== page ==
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Should Michigan let its next football coach pick his own boss?

Let's think outside the box for a moment. What happens if a school involves a potential football coach in its athletic director search, rather than vice versa?

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Michigan took the first step to improving its football program by procuring the resignation of athletic director Dave Brandon last Friday. The thinking behind the move is likely that Brandon both made the poor decision to hire head coach Brady Hoke and had become such a reviled figure that he would represent an obstacle to bringing in a top replacement.

Brandon's reputedly poor relationship with 49ers coach and former Wolverines quarterback Jim Harbaugh, Michigan's likely target for the head coaching position, only cements the need to have a new AD in place.

Thus, the clear sequence would be for Michigan to hire an athletic director in late November or early December, fire Hoke, and then take a run at Harbaugh as his season ends in late December or possibly January. (The 49ers' mediocre start to the season helps with this scenario.)

This raises a question: should decision-makers at the school reach out to Harbaugh to ask him if he has a preference with respect to the next athletic director?

At first blush, this question is silly. The athletic director sits on top of the org chart. The AD is ultimately responsible for the success of the entire organization, whether one measures success based on financial metrics or wins and losses. Among the responsibilities of the AD is hiring and firing a football coach. In short, the football coach answers to the AD, so why would the football coach get to pick his own boss?

Now, this has to be applied within reason. Michigan should not comply with a hypothetical suggestion that the coach's spouse become the new AD. However, once the school has culled down a list of three to five candidates, it would be rational to ask the top candidate for his opinion on the group.

Most major college athletic departments are funded primarily by their football programs. The biggest sources of football revenues are ticket purchases and donations. Those sources are dependent on the football program winning games. Thus, the biggest driver in the financial performance of athletic departments like Michigan, Florida, or most other contenders for the Capital One Cup is the performance of the football program.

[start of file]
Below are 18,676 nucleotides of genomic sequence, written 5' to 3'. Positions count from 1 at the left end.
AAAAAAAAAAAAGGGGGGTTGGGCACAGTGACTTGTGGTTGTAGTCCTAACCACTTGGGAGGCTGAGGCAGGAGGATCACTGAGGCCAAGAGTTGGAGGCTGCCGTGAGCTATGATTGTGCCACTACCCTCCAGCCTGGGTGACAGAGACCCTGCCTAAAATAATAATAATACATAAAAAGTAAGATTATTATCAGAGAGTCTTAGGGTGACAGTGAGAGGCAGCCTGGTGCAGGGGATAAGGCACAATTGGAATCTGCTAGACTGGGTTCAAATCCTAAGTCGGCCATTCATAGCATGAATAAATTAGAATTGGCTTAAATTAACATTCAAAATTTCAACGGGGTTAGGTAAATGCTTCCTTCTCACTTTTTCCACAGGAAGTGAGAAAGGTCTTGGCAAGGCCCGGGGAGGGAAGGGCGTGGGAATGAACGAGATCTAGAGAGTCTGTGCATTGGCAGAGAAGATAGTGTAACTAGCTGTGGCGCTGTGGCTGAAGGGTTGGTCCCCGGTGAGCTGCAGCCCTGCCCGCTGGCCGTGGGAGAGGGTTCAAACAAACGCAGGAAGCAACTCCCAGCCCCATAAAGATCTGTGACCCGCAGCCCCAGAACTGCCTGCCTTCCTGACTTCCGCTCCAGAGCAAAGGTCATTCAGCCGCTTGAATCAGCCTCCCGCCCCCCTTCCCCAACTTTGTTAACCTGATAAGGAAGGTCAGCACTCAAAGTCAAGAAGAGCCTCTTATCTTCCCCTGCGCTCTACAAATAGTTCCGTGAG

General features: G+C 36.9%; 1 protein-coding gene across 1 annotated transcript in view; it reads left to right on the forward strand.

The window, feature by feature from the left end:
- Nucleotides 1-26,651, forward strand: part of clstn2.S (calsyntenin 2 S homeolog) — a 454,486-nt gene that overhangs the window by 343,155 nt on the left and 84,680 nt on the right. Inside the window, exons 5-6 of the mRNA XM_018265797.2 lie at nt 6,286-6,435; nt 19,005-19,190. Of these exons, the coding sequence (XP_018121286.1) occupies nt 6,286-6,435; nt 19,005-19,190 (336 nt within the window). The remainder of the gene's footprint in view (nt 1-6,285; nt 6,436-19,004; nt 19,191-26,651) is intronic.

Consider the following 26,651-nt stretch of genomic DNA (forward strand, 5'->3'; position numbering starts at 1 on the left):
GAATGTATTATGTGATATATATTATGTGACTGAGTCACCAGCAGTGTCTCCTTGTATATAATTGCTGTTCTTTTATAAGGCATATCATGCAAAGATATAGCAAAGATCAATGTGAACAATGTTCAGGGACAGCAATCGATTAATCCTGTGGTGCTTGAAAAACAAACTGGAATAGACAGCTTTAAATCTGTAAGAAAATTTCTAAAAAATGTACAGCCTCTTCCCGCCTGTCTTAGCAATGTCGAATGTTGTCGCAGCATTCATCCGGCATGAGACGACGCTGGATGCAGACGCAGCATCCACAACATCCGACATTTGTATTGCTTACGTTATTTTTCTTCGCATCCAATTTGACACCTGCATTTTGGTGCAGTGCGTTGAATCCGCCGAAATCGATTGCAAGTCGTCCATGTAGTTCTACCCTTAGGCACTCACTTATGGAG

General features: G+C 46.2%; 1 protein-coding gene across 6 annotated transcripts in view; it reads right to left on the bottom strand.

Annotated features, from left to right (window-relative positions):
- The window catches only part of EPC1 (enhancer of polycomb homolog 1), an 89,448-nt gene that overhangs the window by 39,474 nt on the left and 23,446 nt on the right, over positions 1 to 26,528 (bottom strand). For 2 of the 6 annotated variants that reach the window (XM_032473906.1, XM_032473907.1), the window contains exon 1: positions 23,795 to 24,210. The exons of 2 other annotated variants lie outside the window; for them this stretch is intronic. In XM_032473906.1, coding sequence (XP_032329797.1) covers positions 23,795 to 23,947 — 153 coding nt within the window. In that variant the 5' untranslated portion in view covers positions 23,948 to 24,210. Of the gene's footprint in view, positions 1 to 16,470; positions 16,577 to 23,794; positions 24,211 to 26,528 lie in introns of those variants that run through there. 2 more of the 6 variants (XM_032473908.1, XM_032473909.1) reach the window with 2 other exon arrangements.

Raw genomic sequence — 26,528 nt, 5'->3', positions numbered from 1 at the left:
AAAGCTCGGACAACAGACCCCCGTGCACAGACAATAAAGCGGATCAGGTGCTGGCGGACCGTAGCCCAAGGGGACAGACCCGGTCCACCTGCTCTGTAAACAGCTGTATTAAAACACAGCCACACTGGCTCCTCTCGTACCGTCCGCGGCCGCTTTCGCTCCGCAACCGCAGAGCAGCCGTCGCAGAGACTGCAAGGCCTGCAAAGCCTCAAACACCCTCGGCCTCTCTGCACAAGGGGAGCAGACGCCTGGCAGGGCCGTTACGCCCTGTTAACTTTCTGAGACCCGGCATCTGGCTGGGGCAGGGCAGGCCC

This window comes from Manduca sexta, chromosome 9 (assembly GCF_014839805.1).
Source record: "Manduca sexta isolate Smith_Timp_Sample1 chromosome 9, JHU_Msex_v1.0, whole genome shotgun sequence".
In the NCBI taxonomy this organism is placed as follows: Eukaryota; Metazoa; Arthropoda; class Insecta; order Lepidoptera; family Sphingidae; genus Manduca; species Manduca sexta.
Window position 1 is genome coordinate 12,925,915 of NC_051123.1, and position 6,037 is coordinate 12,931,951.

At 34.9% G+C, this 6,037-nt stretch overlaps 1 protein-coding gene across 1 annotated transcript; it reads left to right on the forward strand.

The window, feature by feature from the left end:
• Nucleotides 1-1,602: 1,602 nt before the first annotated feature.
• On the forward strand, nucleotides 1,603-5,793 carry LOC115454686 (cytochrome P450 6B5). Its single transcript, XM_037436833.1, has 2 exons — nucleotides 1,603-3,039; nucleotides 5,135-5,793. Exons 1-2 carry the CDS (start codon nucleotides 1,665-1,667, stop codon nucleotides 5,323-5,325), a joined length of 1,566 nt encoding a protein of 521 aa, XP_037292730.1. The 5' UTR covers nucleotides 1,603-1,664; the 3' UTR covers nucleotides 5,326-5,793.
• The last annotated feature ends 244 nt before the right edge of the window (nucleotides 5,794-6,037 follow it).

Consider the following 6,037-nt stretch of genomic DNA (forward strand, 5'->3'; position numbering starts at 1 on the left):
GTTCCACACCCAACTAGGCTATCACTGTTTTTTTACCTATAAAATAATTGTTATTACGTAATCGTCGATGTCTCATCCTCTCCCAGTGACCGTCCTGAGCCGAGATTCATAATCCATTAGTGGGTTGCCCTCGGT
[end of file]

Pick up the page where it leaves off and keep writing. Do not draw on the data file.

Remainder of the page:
Compensation figures tell us that the market treats football coaches as being significantly more important than their bosses. Despite his relatively thin resume when he was hired by Michigan in 2011, Hoke made $4.154 million last year. This placed Hoke eighth on the list of coaches ranked by compensation. In contrast, Brandon made $900,000. With the exception of anomalous Vanderbilt, it's hard to find any power-conference school at which the athletic director makes as much as the head football coach.

With that in mind, why wouldn't Michigan reach out to the head coach that it covets and ask him about his preference for the athletic director? After all, Harbaugh could reportedly leave San Francisco because of friction with team general manager Trent Baalke, so putting him at ease that he would not have the same issues in Ann Arbor would be a substantial benefit. Moreover, Harbaugh could be a target of multiple NFL teams looking for head coaches in late December, so Michigan would need to use every persuasive tool available.

The financial benefits of doing so would be substantial, starting with the fact that a coach with Harbaugh's resume would excite a disillusioned fan base that is currently described as follows:

Many fans grew disenchanted with the team's slide into mediocrity, the anemic home schedules, and the cost of it all -- including the decision to raise student ticket prices again in 2013 to a league high $295, or $42 a game. The price stayed there for 2014, but by this fall, the season-ticket wait list had evaporated, the stadium failed to sell out for the first time in decades, and the student section was roughly half what it was before Brandon took over.

And Michigan is by no means unique in this respect. With the exception of the few programs where basketball is as big or bigger than football, schools looking for both an athletic director and a head football coach should consider placing a priority on the latter. It's awkward to do so when looking at the org chart, but it makes sense to do so when looking at the balance sheet.